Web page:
West Annapolis shops deliver diversity, charm and warmth

February 21, 1993|By Lorraine Mirabella | Lorraine Mirabella,Staff Writer

A common thread runs through shops in West Annapolis, where the owner likely will be the person behind the counter, a nearby resident and a woman.

Owners of the couple of dozen specialty boutiques in wood-frame former homes lining Annapolis Street couldn't say for sure why.

"It's just the nature of the beast," surmised Claudine Hawkins, a 25-year-old who opened The Red Balloon, a children's consignment shop, last month. "Black-Eyed Susan is needlepoint, and Papagallo -- you wouldn't expect a man to run them, not the type of shops we have."

West Annapolis merchants, after deciding to go into business for themselves, bypassed the bustling retail hubs, sacrificed walk-by traffic and went in search of charm.

They found it in a two-square-block area east of Rowe Boulevard, on tree-lined, quiet streets with few tourists, reasonable rents, plentiful parking and no chain stores. Shoppers browse among beads, books, antiques, art supplies, knitting yarn and folk art, eat German food for lunch and stop for British food or gourmet coffee.

"It's not a slick area. It's a very personal, warm area," says Caroline Weiss, owner of Karinya, a bead shop she moved two years ago from Maryland Avenue in downtown Annapolis. "I don't know if that's why it appeals to women more than men. But it makes you feel good to shop here."

Another shop owner, Barbara Inman, had managed a Naval Academy gift shop for seven years when, in 1979, "I decided I should be doing something for me."

The coffee aficionado opened a gourmet coffee shop, passing up downtown Annapolis and the new Annapolis Mall for a former high-fashion ladies tailor shop. Back then, The Gourmet's Cup ,, was one of just eight or nine shops in the area and the only one on its block.

Lorraine Zublionus sells collectible plates and dolls at The Plate Niche. She's owned the shop three years, since she came to shop on Annapolis Street one day and decided to stay.

"When people come in, they're a name," she said. "Sometimes, I think they just come to talk to you. To me, that's just as important as making a sale."

Before the late 1970s, only homes lined Annapolis Street. Then ++ Black-Eyed Susan opened at 12 Annapolis Street, selling needlepoint upstairs and yarn on the first floor. That shop was joined in the same building by Art Things and Whippersnapper, which sells children's clothing. Jane Huey opened Huey's House of Wallpaper next door in her home, while she and a partner, Priscilla Foust, ran Pris' Paper Parlor, which sells invitations and stationery, upstairs.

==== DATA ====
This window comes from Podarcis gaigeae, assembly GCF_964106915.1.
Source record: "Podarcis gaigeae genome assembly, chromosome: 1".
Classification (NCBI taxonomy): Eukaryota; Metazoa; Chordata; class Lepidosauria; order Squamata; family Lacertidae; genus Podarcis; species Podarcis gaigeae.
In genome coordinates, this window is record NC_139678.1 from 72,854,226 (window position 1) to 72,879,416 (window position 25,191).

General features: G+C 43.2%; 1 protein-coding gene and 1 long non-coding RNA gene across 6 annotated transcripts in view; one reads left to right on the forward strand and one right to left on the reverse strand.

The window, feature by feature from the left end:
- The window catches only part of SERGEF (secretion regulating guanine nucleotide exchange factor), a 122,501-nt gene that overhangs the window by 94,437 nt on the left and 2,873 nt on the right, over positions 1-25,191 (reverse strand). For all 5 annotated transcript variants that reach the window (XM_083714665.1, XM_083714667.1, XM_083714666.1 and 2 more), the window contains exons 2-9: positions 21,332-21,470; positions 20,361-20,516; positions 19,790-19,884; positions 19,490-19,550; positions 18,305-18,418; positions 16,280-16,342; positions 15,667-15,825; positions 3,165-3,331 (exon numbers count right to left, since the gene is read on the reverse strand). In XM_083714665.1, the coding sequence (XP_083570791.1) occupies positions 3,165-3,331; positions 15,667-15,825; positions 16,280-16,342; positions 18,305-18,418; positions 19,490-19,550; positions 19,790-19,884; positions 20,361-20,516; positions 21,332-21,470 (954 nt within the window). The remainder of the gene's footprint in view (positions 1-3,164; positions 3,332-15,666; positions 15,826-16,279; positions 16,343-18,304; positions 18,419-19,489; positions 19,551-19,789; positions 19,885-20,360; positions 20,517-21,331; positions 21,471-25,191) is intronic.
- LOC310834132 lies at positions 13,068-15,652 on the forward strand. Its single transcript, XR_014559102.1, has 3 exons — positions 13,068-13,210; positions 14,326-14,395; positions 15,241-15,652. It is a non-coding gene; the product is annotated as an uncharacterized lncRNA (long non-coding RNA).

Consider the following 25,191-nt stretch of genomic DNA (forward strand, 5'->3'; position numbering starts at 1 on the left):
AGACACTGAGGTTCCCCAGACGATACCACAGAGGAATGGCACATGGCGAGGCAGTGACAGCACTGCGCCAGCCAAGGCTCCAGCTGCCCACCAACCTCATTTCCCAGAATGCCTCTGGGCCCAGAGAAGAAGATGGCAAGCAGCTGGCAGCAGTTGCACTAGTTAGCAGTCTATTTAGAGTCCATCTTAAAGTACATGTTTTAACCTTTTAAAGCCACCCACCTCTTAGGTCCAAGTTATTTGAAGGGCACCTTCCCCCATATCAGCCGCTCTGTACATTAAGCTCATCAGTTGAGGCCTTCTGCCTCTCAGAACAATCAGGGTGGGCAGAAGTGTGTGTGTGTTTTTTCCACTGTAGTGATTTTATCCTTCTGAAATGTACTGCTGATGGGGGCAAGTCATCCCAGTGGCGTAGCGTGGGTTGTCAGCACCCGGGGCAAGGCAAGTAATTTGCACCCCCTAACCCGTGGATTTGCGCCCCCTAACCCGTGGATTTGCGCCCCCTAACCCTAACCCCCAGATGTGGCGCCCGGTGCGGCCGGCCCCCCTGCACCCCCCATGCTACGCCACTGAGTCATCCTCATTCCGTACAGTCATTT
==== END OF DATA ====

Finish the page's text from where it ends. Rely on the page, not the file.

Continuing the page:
"I have seen many businesses come and go, but more come and stay than go," said Ms. Foust, now sole owner of the Paper Parlor. "The people who have come in for the most part are still there."

For years, the district has vied for attention in a spot that shoppers and tourists heading to the capital often miss. But now, the area has become a stop for the city trolley, has its own merchant's association and plans its first in-the-street art show this spring.

"It's coming into its own," said Laurie Nolan, owner of Art Things, which was started by her mother, Lydia. "We've always served local people, the way downtown used to be. We're the next downtown."

Over the past two years, new shops have added to the street's diversity, while others have changed hands and traded places. But the intimate feel of the neighborhood has remained, with landlords or other residents still living above shops, said Maxine Frederick, who worked for the owners of Black-Eyed Susan before buying the business 18 years ago.

Wick Tourison, who owns The Tiger's Eye with his wife, Ping, moved the family jewelry store from Main Street to Annapolis Street in January. He was surprised by what he found.

"We saw business owners who visit one another, not to check prices but mainly to be neighborly," Mr. Tourison said.

"We are dealing with our own neighbors," said Joan Finerty, owner of Country Finds, a former employee who bought the business four years ago with two other partners. "You have to be fair and courteous and follow up on sales and be responsible for what you've sold."

Baltimore Sun Articles
Please note the green-lined linked article text has been applied commercially without any involvement from our newsroom editors, reporters or any other editorial staff.